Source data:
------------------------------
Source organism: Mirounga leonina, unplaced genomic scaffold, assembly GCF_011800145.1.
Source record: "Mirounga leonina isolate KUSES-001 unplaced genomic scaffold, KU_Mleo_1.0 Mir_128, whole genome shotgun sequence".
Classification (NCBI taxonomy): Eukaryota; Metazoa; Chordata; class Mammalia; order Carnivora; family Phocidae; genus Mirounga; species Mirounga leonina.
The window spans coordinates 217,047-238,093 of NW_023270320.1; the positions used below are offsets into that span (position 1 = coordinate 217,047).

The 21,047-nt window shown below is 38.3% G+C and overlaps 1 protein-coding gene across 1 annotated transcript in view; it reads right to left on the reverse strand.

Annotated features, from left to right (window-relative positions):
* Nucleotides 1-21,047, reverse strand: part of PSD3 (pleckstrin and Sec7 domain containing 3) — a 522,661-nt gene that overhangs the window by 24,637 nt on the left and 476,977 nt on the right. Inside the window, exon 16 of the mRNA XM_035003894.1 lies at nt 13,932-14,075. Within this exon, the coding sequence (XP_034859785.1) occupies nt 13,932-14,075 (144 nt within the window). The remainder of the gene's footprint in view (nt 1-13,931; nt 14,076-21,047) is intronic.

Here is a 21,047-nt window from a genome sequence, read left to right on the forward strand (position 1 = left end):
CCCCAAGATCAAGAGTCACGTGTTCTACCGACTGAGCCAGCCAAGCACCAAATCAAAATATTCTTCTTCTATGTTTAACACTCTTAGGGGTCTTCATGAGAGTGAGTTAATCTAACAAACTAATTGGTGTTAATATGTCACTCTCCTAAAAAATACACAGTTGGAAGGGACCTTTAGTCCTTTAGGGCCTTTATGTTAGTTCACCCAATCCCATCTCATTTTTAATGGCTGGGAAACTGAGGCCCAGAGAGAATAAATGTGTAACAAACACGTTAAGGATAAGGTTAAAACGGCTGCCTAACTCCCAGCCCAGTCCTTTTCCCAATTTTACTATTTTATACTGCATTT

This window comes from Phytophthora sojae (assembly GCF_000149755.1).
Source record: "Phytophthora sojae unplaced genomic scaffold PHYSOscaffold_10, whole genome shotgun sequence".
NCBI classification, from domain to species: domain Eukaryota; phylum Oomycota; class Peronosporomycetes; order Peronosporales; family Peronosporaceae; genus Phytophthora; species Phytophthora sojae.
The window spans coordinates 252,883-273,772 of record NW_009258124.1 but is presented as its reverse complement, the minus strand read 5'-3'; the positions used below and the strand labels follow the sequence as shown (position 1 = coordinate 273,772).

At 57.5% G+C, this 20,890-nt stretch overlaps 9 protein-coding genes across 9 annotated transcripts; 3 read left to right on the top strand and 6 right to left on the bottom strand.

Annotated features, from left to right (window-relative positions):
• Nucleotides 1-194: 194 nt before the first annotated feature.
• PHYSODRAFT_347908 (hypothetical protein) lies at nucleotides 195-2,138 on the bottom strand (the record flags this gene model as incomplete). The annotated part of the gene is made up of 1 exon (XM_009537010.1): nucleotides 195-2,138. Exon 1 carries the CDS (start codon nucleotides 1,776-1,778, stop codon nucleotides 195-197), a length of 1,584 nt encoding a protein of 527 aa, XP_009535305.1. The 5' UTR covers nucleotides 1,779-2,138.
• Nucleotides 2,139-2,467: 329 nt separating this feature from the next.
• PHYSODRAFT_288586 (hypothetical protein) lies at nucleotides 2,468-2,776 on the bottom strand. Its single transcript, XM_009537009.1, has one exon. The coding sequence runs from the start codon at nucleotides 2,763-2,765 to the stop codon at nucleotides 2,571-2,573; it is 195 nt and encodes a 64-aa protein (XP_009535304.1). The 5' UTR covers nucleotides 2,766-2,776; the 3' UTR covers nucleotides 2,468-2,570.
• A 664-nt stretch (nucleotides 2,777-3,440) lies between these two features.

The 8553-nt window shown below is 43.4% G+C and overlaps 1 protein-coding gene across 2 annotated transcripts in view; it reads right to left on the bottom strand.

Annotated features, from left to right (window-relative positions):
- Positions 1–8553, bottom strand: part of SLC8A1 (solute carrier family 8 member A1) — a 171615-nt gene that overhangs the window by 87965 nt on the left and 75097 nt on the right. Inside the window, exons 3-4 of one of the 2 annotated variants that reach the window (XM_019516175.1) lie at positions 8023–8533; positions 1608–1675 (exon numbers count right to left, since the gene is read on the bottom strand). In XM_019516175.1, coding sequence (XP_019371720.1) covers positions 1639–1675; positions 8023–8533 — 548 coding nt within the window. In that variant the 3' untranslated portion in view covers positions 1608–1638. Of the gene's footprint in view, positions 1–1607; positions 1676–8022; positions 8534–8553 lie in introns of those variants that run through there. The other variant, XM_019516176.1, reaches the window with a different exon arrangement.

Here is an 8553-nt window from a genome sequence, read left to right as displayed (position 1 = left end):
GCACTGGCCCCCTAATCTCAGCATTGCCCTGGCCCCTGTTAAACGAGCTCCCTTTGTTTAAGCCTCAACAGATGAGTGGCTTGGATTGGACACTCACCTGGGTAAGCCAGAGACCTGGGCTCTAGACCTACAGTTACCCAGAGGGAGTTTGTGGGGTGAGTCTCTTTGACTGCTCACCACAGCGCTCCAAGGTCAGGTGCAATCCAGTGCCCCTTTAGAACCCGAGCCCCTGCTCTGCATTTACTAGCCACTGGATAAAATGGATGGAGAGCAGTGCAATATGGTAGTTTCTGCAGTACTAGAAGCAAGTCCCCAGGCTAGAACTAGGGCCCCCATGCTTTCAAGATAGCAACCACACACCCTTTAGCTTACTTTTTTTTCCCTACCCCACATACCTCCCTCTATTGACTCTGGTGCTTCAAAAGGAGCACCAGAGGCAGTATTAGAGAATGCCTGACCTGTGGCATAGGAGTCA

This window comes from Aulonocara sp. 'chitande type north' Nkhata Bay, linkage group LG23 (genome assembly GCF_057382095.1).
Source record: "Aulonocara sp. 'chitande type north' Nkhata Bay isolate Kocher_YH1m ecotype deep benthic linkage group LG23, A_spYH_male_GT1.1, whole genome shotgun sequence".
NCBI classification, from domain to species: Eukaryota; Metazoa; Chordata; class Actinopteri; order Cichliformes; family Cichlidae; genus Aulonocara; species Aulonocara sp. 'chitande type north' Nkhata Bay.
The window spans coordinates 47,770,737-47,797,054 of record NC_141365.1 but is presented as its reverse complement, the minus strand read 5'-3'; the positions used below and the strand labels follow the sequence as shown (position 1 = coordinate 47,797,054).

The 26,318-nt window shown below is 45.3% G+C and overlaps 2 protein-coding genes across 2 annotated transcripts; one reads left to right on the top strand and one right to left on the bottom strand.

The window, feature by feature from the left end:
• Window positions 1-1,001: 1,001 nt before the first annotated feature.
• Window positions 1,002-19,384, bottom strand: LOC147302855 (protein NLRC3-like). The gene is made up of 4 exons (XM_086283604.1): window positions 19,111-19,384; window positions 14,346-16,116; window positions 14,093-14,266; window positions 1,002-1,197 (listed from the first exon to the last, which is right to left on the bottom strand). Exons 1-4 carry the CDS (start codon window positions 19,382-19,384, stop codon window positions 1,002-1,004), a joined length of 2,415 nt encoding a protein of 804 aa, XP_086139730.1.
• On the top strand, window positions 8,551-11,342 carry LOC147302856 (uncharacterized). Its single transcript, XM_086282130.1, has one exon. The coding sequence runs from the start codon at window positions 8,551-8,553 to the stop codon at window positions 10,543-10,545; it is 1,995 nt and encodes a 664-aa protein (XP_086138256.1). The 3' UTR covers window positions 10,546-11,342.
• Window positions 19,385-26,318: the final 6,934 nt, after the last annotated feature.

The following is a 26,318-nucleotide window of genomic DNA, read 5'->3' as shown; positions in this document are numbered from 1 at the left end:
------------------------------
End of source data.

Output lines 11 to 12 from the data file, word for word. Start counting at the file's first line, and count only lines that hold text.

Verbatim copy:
Source record: "Phytophthora sojae unplaced genomic scaffold PHYSOscaffold_10, whole genome shotgun sequence".
NCBI classification, from domain to species: domain Eukaryota; phylum Oomycota; class Peronosporomycetes; order Peronosporales; family Peronosporaceae; genus Phytophthora; species Phytophthora sojae.